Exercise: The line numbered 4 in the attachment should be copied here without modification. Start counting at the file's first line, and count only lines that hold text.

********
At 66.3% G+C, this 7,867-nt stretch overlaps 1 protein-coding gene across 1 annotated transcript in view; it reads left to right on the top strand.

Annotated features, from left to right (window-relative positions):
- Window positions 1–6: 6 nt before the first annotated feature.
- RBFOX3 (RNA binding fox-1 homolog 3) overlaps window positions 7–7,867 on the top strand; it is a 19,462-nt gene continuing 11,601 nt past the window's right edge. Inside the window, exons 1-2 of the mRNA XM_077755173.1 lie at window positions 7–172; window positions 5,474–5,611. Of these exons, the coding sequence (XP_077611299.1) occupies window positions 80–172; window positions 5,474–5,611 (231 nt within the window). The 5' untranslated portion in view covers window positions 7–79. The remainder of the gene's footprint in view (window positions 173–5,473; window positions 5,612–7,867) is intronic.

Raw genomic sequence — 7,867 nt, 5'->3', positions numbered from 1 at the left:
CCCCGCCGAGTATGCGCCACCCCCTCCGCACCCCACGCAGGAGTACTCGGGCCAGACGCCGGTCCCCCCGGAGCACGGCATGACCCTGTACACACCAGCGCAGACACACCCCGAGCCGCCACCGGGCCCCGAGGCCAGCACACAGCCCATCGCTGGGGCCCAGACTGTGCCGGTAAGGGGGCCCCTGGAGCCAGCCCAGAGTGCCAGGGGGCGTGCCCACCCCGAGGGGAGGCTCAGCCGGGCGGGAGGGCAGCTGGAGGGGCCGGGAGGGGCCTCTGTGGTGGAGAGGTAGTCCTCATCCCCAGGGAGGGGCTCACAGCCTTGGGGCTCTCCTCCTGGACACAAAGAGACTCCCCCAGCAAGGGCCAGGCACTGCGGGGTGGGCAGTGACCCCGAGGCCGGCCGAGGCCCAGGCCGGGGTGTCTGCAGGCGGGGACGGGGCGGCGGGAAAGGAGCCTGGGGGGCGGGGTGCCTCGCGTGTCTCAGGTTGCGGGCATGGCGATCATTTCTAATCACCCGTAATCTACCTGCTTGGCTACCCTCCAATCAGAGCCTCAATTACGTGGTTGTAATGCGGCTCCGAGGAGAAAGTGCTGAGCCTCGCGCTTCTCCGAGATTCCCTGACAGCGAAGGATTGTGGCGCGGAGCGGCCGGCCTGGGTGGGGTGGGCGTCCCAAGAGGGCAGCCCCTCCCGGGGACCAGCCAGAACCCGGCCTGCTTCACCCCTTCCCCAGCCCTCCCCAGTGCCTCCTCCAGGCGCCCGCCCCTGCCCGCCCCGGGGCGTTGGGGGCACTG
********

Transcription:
- RBFOX3 (RNA binding fox-1 homolog 3) overlaps window positions 7–7,867 on the top strand; it is a 19,462-nt gene continuing 11,601 nt past the window's right edge. Inside the window, exons 1-2 of the mRNA XM_077755173.1 lie at window positions 7–172; window positions 5,474–5,611. Of these exons, the coding sequence (XP_077611299.1) occupies window positions 80–172; window positions 5,474–5,611 (231 nt within the window). The 5' untranslated portion in view covers window positions 7–79. The remainder of the gene's footprint in view (window positions 173–5,473; window positions 5,612–7,867) is intronic.